Immune Cell-to-Cell communication: Mechanisms of microRNA and proteins sorting into exosomes
|Dates:||17 May 2016|
|Times:||13:00 - 14:00|
|What is it:||Seminar|
|Organiser:||Faculty of Life Sciences|
|Who is it for:||University staff, Current University students|
|Speaker:||Professor Francisco Sanchez-Madrid|
Exosomes are released by most cells to the extracellular environment and are involved in cell-to-cell communication, mediating transfer of proteins and RNAs through structures as the Immunological synapse. Exosomes arising from different cell types show enrichment for a shared set of specific proteins, including tetraspanins, adhesion molecules, endosomal proteins, and heat-shock proteins, among others. They are also very much enriched in RNAs, including miRNAs and other non-coding RNAs. Exosome composition is not a mere copy of cytosolic content; rather, specific proteins and nucleic acids are selectively sorted into exosomes. The amount and content of exosomes can moreover change in response to stimuli such as cell activation, hypoxia or cell stress. Such changes in exosome composition determine the final outcome of exosome-mediated communication. However, the mechanisms that control these processes are not well understood.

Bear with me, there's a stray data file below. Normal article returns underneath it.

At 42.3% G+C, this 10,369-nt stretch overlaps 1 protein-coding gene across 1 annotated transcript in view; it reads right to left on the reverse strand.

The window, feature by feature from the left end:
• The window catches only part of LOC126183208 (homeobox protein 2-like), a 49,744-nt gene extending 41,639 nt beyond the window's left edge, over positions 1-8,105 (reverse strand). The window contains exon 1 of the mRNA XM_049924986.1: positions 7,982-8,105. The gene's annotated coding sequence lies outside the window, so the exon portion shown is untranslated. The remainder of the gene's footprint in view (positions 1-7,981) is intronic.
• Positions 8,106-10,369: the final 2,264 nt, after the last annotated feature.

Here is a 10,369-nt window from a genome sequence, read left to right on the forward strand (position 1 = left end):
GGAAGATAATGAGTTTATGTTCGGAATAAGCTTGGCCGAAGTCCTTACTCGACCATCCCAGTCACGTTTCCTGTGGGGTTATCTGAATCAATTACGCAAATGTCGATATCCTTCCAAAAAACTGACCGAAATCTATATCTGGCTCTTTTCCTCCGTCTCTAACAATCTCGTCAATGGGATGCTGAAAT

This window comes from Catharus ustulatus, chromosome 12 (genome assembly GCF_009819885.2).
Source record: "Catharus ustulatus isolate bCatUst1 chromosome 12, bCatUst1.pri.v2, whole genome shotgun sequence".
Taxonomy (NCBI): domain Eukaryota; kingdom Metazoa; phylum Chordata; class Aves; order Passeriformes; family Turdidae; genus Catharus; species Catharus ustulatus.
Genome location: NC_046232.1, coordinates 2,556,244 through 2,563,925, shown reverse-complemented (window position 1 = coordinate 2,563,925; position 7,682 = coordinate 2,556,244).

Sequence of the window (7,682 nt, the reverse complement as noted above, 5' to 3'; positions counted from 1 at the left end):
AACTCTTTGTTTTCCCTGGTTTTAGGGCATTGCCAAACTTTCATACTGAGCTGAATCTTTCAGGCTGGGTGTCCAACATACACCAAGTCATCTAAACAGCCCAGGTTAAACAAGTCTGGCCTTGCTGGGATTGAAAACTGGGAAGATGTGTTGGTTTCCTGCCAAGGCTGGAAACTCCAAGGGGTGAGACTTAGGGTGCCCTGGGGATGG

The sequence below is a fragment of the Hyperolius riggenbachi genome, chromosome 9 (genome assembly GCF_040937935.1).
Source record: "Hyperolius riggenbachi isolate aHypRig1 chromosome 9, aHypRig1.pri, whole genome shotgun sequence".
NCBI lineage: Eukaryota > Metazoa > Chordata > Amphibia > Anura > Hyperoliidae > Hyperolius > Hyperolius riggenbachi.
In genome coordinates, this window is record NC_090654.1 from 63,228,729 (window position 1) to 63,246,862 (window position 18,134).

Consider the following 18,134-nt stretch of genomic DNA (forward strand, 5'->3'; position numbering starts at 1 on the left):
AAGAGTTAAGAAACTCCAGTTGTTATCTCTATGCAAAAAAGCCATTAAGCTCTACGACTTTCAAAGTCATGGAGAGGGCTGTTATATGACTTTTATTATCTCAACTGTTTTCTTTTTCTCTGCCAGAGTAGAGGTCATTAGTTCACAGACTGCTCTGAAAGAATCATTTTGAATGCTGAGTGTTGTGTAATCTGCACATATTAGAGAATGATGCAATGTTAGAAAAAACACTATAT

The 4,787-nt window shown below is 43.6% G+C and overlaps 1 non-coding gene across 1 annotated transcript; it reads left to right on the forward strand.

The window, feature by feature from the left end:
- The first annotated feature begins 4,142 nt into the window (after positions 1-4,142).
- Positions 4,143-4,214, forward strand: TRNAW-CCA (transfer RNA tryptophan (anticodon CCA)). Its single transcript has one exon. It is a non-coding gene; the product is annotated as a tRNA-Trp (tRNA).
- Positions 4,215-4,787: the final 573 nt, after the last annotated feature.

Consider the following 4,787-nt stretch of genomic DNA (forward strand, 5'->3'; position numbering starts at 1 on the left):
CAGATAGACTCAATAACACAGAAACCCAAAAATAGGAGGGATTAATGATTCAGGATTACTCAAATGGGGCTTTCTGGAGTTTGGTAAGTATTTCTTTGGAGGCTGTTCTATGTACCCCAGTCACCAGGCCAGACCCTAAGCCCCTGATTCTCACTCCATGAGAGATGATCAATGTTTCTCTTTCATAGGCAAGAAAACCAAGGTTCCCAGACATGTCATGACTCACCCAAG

First, the mechanisms of miRNA sorting into EVs will be discussed. In this regard, we have identified sequence motifs present in miRNAs that control their localization into exosomes. The protein heterogeneous nuclear ribonucleoprotein A2B1 (hnRNPA2B1) specifically binds exosomal miRNAs through the recognition of these motifs and controls their loading into exosomes. Moreover, hnRNPA2B1 in exosomes is sumoylated, and sumoylation controls the binding of hnRNPA2B1 to miRNAs. Second, post-translational modifications of proteins that control exosomal sorting will be described. Our recent data demonstrate that ISGylation, an ubiquitin-like modification, controls exosome secretion.
Professor Francisco Sanchez-Madrid
Organisation: Universidad Autonoma de Madrid
Travel and Contact Information
Michael Smith Lecture Theatre
Michael Smith Building